The Escapists 2 is the latest in a growing line of games making the port to Nintendo’s incredibly popular portable console. But is this sequel worth picking up on the Switch if you already own it elsewhere? The answer to that lies in how much you love the breaking-out-of-prison simulator. It’s definitely a fun game, but it’s also not the kind of experience meant for everyone. There’s nothing quite like The Escapists games, but as a multiplayer experience, it’s often something truly special. This is our Escapists 2 Switch review.
At its core, Escapists 2 is a sandbox game. Its pixel visuals and minimal flash may belie a simple game, but Mouldy Toof and Team 17s sequel is an incredibly open-ended experience. There are 10 different prisons to escape from, and while the layouts of each are the same from game to game, the way in which you escape is as different and varied as you’re willing to make it. You’ll have to contend with guards, visitors, other inmates, and more as you do quests, collect items, and figure out the daily routine that leaves various ways to break out. There is no perfect way to play the Escapists 2, though you’re certain to find some starting guides out there to take care of your first steps.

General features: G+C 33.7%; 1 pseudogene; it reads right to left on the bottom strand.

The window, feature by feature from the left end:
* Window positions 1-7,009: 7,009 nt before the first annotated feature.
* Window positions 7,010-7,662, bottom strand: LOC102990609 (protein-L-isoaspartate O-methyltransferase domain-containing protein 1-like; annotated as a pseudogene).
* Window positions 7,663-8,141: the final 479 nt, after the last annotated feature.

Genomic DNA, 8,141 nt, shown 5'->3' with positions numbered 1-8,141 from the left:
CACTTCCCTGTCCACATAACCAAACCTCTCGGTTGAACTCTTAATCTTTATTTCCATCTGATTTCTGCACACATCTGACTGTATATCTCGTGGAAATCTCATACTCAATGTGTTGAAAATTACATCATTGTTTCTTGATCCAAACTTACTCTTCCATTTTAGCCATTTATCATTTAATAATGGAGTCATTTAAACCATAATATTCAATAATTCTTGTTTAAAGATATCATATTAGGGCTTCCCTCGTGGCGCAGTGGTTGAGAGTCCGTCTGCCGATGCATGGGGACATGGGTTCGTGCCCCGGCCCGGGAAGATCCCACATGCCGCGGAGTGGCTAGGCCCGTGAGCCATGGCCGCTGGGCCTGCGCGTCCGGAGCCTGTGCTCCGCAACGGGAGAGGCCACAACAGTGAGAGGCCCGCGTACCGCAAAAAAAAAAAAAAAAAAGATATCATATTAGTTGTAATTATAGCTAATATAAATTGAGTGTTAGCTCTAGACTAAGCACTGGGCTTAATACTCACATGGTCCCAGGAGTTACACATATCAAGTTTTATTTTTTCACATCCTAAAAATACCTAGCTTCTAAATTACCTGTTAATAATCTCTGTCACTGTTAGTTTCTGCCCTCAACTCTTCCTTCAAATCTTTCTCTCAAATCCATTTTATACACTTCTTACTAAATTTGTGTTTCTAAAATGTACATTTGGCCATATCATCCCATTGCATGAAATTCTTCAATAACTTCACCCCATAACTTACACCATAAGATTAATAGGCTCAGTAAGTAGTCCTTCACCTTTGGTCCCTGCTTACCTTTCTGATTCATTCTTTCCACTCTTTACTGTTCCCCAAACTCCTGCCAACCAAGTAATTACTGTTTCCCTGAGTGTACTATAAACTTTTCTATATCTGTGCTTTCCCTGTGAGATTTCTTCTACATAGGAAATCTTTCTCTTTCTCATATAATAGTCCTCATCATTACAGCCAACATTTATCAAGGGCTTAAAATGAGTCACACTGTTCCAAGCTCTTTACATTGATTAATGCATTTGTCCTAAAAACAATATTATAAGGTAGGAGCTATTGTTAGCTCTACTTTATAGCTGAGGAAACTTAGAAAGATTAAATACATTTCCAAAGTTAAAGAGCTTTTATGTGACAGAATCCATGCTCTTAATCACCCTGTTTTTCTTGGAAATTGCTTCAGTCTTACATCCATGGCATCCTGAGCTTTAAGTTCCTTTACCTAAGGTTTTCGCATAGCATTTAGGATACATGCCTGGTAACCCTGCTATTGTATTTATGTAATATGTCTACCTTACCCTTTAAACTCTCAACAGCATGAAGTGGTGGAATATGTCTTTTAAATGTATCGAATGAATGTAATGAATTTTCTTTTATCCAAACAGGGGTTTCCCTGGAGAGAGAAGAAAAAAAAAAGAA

The Escapists 2 is a hard game, but failure simply means trying again, or reloading a last save point while playing solo. Online co-op and competitive multiplayer is there, but the real joy comes from 2 player split screen co-op. There’s nothing quite like sitting down with your literal PIC (partner in crime) to work your way out of a pixelated prison. It’s a fun game to play alone, but the Escapists 2 shines most as a multiplayer experience. The random stuff that can happen to you, the hijinks of breaking out together… it’s the kind of stuff memories are made of.
It’s not all sunshine and roses though. The Escapists 2 suffers in handheld mode from having too much random speech balloon chatter going off while you’re playing. The UI and speech clutter the screen, which makes things hard to keep track of. It runs beautifully in either docked or handheld though, it’s just the small screen that becomes an issue with a complex UI and cluttered jails. Also, while the game touts a new combat mechanic, it still feels like you’re just mashing buttons and hoping your weapon and stats are better than the other guys. There’s a certain fun to shanking random prisoners and watching the medical staff cart them off though.
There’s a lot of “downtime” where you’re just waiting for things to happen, but that’s prison. You’re learning the routine of the jail, finding openings, and in the meantime, there are plenty of “quests” for other prisoners you can complete to build up your arsenal and keep yourself busy until you find the perfect opening. And as in life, in The Escapists 2 proves that duct tape can fix anything. If you’ve never played the series, or if you love it, it’s certainly worth the $20, especially if you have a friend to play with.